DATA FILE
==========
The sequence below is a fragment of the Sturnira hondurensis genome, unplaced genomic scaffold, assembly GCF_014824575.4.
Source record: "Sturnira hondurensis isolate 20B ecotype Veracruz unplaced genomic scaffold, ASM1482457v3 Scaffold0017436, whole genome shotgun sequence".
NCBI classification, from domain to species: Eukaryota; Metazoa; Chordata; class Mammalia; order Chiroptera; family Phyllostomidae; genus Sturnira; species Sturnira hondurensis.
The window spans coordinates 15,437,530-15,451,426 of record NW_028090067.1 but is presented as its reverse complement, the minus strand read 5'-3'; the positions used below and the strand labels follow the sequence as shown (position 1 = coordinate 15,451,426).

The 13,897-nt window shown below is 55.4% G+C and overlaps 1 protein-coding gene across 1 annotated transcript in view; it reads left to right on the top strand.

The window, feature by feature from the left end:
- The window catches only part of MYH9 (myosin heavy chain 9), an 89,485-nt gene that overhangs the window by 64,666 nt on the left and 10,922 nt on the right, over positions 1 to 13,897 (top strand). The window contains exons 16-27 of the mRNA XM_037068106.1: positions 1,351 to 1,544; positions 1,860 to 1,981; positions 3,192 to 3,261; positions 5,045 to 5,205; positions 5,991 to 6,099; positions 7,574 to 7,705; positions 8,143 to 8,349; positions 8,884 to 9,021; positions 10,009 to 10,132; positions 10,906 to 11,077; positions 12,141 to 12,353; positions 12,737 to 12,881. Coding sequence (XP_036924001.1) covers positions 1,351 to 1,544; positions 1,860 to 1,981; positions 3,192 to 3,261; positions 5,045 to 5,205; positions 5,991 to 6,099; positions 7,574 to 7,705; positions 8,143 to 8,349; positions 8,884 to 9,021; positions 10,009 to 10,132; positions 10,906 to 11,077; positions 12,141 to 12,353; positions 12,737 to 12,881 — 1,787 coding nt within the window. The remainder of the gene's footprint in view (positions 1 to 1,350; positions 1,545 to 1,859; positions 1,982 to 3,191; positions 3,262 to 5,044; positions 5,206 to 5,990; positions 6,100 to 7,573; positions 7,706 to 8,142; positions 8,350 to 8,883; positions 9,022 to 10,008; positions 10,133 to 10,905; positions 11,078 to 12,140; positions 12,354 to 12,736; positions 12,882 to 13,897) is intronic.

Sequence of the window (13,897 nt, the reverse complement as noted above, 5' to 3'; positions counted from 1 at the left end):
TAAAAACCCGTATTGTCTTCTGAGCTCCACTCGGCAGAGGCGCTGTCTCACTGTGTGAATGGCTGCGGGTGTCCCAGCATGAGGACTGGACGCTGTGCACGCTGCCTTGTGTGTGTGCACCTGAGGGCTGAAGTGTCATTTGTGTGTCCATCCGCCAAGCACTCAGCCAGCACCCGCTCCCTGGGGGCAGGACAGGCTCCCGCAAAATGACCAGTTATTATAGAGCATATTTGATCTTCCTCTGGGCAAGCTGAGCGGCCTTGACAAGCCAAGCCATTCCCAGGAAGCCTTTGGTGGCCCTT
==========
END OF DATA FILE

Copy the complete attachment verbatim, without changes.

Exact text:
The sequence below is a fragment of the Sturnira hondurensis genome, unplaced genomic scaffold, assembly GCF_014824575.4.
Source record: "Sturnira hondurensis isolate 20B ecotype Veracruz unplaced genomic scaffold, ASM1482457v3 Scaffold0017436, whole genome shotgun sequence".
NCBI classification, from domain to species: Eukaryota; Metazoa; Chordata; class Mammalia; order Chiroptera; family Phyllostomidae; genus Sturnira; species Sturnira hondurensis.
The window spans coordinates 15,437,530-15,451,426 of record NW_028090067.1 but is presented as its reverse complement, the minus strand read 5'-3'; the positions used below and the strand labels follow the sequence as shown (position 1 = coordinate 15,451,426).

The 13,897-nt window shown below is 55.4% G+C and overlaps 1 protein-coding gene across 1 annotated transcript in view; it reads left to right on the top strand.

The window, feature by feature from the left end:
- The window catches only part of MYH9 (myosin heavy chain 9), an 89,485-nt gene that overhangs the window by 64,666 nt on the left and 10,922 nt on the right, over positions 1 to 13,897 (top strand). The window contains exons 16-27 of the mRNA XM_037068106.1: positions 1,351 to 1,544; positions 1,860 to 1,981; positions 3,192 to 3,261; positions 5,045 to 5,205; positions 5,991 to 6,099; positions 7,574 to 7,705; positions 8,143 to 8,349; positions 8,884 to 9,021; positions 10,009 to 10,132; positions 10,906 to 11,077; positions 12,141 to 12,353; positions 12,737 to 12,881. Coding sequence (XP_036924001.1) covers positions 1,351 to 1,544; positions 1,860 to 1,981; positions 3,192 to 3,261; positions 5,045 to 5,205; positions 5,991 to 6,099; positions 7,574 to 7,705; positions 8,143 to 8,349; positions 8,884 to 9,021; positions 10,009 to 10,132; positions 10,906 to 11,077; positions 12,141 to 12,353; positions 12,737 to 12,881 — 1,787 coding nt within the window. The remainder of the gene's footprint in view (positions 1 to 1,350; positions 1,545 to 1,859; positions 1,982 to 3,191; positions 3,262 to 5,044; positions 5,206 to 5,990; positions 6,100 to 7,573; positions 7,706 to 8,142; positions 8,350 to 8,883; positions 9,022 to 10,008; positions 10,133 to 10,905; positions 11,078 to 12,140; positions 12,354 to 12,736; positions 12,882 to 13,897) is intronic.

Sequence of the window (13,897 nt, the reverse complement as noted above, 5' to 3'; positions counted from 1 at the left end):
TAAAAACCCGTATTGTCTTCTGAGCTCCACTCGGCAGAGGCGCTGTCTCACTGTGTGAATGGCTGCGGGTGTCCCAGCATGAGGACTGGACGCTGTGCACGCTGCCTTGTGTGTGTGCACCTGAGGGCTGAAGTGTCATTTGTGTGTCCATCCGCCAAGCACTCAGCCAGCACCCGCTCCCTGGGGGCAGGACAGGCTCCCGCAAAATGACCAGTTATTATAGAGCATATTTGATCTTCCTCTGGGCAAGCTGAGCGGCCTTGACAAGCCAAGCCATTCCCAGGAAGCCTTTGGTGGCCCTT